The DCIF has published a report looking into how providers and members are responding to Freedom and Choice nearly five years on. Kim Kaveh explores the findings.
Since Freedom and Choice was introduced in 2015, trustees and providers have had to work out what services and assistance to offer members so they can make the best choice for their retirement needs.
However, according to a recent report by the Defined Contribution Investment Forum (DCIF), new behavioural patterns are emerging, and these do not always match up the solutions that are evolving.
As part of the report: Five Years of Freedom: Evolution, not Revolution the DCIF conducted interviews with 18 DC providers over the summer to see how they have evolved their propositions in response to the freedoms.
Between them, the providers were managing over 30 million company pension accounts for nearly 1.1 million employers and with combined DC assets under administration exceeding £300bn.
The analysis found that while some schemes had taken action, it seemed that trustees and employers had, on the whole, been reticent about offering full flexibility to their pension scheme members.
Within schemes, the report showed this was driven by three main factors: a general concern about expanding the scope of the scheme and the fiduciary liability of trustees beyond helping members save for retirement; the potential risk and complexity of operating drawdown within plans; and the cost of offering full flexibility, particularly for smaller schemes.
What type of freedoms did the providers offer?
Full encashment was offered by 17 providers via uncrystallised funds pension lump sums (UFPLS) in the main workplace plan, of which 25% is tax free under pension freedoms rules. Another 12 offered full encashment via drawdown; 14 offered partial UFPLS; 12 offered tax-free cash withdrawal; 12 offered lump sum withdrawal via drawdown; 11 offered regular income payment via drawdown; and 15 offered annuity purchases.
Despite this, all were looking at introducing flexibility at some point in the future and certainly ahead of any reasonable level of demand, the study found.
The DCIF said that while not offering flexible access by any method may "seem restrictive", the reality is that for these providers there is little or no demand, typically because they have been focused on the automatic enrolment market and member balances are still small.
DCIF chairman Vivek Roy says: "Just because there are no defined liabilities to meet in DC does not mean there shouldn't be a benchmark to beat.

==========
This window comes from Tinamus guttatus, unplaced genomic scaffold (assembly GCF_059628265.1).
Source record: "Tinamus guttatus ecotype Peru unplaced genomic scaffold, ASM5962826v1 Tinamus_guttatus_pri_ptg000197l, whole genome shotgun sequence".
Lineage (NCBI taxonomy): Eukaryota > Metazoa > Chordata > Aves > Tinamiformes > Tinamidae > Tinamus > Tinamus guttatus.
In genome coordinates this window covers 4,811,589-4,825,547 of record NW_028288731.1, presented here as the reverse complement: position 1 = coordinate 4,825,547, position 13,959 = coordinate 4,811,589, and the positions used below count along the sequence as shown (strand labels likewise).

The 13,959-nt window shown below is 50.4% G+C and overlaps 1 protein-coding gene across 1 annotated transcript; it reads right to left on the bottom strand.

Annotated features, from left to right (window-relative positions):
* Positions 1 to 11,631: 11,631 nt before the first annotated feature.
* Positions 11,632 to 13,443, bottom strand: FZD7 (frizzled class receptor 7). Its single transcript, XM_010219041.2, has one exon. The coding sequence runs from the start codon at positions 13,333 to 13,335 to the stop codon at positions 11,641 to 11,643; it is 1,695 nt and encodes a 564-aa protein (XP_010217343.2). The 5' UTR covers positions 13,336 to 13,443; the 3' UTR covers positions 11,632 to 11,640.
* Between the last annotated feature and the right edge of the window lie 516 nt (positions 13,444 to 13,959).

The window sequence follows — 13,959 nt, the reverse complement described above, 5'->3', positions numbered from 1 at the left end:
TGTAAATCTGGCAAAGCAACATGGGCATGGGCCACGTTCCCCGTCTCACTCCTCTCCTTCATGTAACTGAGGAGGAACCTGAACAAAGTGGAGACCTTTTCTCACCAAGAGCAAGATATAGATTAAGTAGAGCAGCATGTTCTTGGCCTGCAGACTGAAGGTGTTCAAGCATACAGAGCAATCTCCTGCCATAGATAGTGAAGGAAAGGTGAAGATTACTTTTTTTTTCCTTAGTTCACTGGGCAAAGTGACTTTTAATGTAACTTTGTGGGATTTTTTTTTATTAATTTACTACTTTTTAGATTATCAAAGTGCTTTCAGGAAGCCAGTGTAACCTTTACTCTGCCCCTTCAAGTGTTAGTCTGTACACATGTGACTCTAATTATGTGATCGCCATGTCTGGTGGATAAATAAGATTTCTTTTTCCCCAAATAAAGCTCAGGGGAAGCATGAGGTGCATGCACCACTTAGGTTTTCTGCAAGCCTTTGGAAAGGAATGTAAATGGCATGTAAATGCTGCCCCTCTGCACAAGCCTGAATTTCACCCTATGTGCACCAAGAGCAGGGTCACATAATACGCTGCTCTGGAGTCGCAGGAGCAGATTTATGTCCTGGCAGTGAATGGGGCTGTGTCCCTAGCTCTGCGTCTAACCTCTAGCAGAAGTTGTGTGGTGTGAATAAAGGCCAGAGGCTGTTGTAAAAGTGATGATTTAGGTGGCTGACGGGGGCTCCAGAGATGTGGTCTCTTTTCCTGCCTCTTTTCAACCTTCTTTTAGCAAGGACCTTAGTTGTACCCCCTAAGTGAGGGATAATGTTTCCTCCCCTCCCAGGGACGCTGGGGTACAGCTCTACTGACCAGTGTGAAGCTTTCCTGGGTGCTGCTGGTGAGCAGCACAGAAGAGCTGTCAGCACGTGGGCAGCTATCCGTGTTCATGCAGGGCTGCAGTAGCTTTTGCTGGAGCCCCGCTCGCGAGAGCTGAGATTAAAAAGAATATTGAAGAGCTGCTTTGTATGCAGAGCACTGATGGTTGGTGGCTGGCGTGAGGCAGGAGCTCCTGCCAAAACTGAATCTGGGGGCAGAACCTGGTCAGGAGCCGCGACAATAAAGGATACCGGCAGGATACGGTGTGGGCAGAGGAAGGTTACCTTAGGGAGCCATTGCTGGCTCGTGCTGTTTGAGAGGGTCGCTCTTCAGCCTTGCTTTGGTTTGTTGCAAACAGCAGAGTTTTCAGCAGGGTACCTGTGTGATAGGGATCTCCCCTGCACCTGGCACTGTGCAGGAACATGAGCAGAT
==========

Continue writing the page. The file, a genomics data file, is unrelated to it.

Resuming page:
"Our research highlights that people need more support in making retirement choices. Providers see developing this as a key priority for future development."
He further notes: "It may have been five years since Freedom and Choice, but we are still in a brave new world. Many of today's retirees have other sources of wealth to draw on in their retirement. As DC pot sizes grow and become the main source of retirement income, future generations are likely to make very different choices with their pension savings."
As part of the same study, the DCIF also surveyed 500 consumers between the ages of 55 and 70 who were making retirement choices. Of the total pool of respondents, 39% were fully retired, 28% were full-time employees, and 24% were part-time. Just under one in ten said ‘other'.
The DCIF found 56% of all respondents had accessed a DC pension. Two thirds of those who were fully retired had accessed some pension money; 24% of those still employed full-time had accessed some pension money; 31% of those still receiving some income from work had accessed some of their pension.
Just under four in ten of those not fully retired could see themselves ‘winding down', and 23% had no plans to retire in the foreseeable future. However most respondents could not see themselves working past the age of 70.
Meanwhile, just under a quarter of respondents believed their DC savings would run out within ten years. Over half (54%) wanted to be able to tailor a journey suggested by a provider to suit them, and 23% were happy to leave it entirely up to the provider to work out how much money they could take out from their pension every year.
DCIF executive director Louise Farrand tells PP that it is evident that today's retirees are enjoying the freedoms, and taking their tax-free cash lump sum is also becoming a "new social norm".
She adds: "Providers should offer what consumers want. The infrastructure should therefore allow people to take their money flexibly. Coupled with that, the industry must offer the support members need.
"Today's pension pioneers may look very different to future generations. Many have other sources of wealth, while future retirees will be increasingly reliant on DC savings. For that reason, we don't think an overhaul of retirement products is the right approach. Instead, as demand evolves, a steady evolution will better serve people's needs."
She concludes: "People have saved hard for their retirements and they should be free to do what they want with their money. The challenge is in making sure they are able to access the support they need to make these vitally important decisions."
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